Tools & Trades
The Aurora Colony at Work
Although basket-making is not listed as a colony occupation in the census, the importance of this craft at Aurora is best illustrated by the large number of surviving baskets and styles. Perhaps this is explained by the fact that the colonists did not consider it a primary job, but rather as an everyday activity conducted as a colony activity for their own uses. Baskets were crafted for gathering fruits and vegetables, carrying laundry, raising dough and other similar tasks. They are well-made and are reminiscent of other German styles that occur in eastern American communities.
An Interesting Fact
Oral tradition indicates that Aurora’s many baskets were primarily crafted by men and that John Ehlen (1799-1882) was the leader of the crew. Ehlen is always listed as a farmer in the census, an occupation that would allow for a lot of time during the off season to work on baskets.
Distinctive Style of Baskets
Even though Aurora baskets have a wide variety of rims and bindings they are usually quite easy to spot. A rim was either single wrapped with splint or double wrapped for additional strength. This double wrapping is quite common and is known as an X binding. The larger baskets often feature an open weave because it allowed any moisture or water to run off and air to circulate within the basket.
The leading Aurora Colony Blacksmith after 1863 was William Fry. He and his wife Anna lived in a colony house that still stands on the northwest corner of Main and Second Streets. This house, dated to 1874, was built next to the Aurora Colony Blacksmith shop which Fry managed and continued to operate until his death well after the colony ended.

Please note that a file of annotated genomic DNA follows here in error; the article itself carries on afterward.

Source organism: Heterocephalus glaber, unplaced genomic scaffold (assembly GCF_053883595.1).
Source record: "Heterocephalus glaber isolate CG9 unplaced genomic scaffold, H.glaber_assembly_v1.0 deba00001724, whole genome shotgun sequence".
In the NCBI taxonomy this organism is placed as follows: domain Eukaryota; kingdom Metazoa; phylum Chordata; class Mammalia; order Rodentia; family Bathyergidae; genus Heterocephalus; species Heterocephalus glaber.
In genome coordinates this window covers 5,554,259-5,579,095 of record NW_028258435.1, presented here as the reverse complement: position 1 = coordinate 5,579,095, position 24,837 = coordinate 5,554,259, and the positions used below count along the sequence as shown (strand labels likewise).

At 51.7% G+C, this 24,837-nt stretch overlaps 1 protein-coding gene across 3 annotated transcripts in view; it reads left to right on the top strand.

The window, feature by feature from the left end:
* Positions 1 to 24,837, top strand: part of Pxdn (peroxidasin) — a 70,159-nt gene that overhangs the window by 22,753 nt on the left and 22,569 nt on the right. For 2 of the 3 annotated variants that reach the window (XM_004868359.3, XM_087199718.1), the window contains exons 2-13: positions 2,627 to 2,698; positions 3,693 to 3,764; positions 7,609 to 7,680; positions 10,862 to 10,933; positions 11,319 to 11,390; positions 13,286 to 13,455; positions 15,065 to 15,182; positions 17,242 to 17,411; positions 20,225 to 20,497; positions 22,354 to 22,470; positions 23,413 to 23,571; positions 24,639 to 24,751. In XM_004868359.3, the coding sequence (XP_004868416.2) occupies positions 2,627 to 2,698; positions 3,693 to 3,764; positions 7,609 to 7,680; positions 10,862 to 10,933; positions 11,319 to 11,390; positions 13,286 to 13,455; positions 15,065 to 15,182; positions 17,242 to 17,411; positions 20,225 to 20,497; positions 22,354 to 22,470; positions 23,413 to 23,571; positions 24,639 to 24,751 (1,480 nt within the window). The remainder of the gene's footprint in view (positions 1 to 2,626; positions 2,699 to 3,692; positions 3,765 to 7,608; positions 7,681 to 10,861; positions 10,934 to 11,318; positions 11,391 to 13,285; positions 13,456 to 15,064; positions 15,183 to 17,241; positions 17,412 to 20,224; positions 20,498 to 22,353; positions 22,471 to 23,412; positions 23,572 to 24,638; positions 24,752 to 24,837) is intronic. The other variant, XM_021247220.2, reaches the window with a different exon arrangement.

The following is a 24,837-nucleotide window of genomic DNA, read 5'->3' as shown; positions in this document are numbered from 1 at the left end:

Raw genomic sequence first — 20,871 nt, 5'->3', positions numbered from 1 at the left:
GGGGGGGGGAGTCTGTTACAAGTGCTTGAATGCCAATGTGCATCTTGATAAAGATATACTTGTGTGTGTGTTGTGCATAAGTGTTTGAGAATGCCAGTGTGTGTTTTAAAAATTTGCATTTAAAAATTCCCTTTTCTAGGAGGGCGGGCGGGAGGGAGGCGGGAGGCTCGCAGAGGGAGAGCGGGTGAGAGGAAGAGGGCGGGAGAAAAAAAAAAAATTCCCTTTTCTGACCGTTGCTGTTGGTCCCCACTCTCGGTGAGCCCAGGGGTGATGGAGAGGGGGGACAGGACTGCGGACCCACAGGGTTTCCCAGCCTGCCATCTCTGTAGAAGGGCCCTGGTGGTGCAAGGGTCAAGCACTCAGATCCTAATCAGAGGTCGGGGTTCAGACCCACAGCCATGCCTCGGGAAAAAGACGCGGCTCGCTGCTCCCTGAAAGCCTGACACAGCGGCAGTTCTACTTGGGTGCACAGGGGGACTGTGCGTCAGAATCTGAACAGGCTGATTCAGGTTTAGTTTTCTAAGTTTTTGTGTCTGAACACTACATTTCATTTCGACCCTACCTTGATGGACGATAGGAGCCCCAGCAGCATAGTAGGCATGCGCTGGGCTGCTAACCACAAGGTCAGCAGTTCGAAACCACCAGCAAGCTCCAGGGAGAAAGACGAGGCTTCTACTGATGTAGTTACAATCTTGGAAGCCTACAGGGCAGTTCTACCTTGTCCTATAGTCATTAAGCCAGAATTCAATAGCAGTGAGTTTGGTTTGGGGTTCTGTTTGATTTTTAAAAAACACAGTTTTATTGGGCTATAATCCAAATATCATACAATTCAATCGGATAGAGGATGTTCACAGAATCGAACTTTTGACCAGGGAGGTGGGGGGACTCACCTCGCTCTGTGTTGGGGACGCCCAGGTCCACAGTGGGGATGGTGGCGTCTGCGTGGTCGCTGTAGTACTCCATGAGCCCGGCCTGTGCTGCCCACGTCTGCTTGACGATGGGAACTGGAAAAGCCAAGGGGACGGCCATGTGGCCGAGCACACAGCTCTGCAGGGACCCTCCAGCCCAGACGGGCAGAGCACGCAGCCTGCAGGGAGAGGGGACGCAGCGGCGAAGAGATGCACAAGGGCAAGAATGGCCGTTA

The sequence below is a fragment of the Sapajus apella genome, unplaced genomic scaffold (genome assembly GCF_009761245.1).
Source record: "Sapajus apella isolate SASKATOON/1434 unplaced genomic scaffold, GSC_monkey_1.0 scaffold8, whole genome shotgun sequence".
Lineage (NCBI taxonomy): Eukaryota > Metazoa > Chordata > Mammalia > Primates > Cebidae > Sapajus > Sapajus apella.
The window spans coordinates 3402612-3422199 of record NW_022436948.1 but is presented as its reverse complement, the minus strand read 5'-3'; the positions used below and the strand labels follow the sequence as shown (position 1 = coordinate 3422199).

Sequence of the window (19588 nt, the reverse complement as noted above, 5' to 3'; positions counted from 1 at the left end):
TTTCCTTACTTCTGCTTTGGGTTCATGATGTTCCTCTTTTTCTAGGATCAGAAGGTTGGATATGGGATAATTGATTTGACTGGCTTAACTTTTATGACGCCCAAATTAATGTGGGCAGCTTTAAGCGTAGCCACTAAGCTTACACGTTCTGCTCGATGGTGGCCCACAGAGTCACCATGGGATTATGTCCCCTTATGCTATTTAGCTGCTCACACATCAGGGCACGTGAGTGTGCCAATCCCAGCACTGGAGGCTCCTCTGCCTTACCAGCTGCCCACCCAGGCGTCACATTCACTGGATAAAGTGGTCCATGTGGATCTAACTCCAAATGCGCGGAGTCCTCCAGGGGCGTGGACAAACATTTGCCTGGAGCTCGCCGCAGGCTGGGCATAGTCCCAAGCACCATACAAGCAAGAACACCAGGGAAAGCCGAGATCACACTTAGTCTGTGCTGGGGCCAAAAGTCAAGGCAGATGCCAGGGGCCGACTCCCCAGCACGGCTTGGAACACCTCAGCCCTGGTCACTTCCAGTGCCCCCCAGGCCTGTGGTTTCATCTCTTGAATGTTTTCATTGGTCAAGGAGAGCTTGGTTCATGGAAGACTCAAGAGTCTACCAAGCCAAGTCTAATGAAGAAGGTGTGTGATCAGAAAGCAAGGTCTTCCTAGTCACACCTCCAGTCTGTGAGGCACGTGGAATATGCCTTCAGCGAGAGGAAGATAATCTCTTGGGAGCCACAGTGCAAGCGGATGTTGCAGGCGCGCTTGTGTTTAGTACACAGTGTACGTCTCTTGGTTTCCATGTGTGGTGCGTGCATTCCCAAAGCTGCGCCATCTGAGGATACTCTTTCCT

The Practical Needs
Much of the colony blacksmith work centered on items that were made for home and wagon construction such as nails, hinges, and iron tires for the wooden rims. There is also extensive evidence of the manufacture and repair of horse shoes and oxen shoes.
Innovation and Adaptability
Perhaps the most interesting aspect of the blacksmith work was the application of innovation to existing or purchased products. A handle to operate the apple peeler was adapted to work for a seed broadcaster.
It is a mark of their high level of skill that many former colonists made very good livings at their trade after the colony ended. There also is plenty of evidence that they did small jobs on the side for non-members.
As with all jobs within the colony there were several men trained to work as blacksmiths. And all of them had a variety of other skills. By far the colonists made more tinware than ironware and there is evidence that several of the blacksmiths worked with a variety of metals.
Willie Keil’s Coffin
The most famous example of this occurred in 1855 when the Colony blacksmith and tinsmiths manufactured the lead-lined casket that carried Willie Keil’s body safely to Willapa, Washington where the boy was finally buried after six months on the Oregon Trail.
John Will, a Bavarian immigrant of 1839, was a professional stone brick-mason and built many of the flues, fireplaces and bake ovens for Keil’s colony. The last bake oven built by his hands was at the Hubbard Mineral Springs.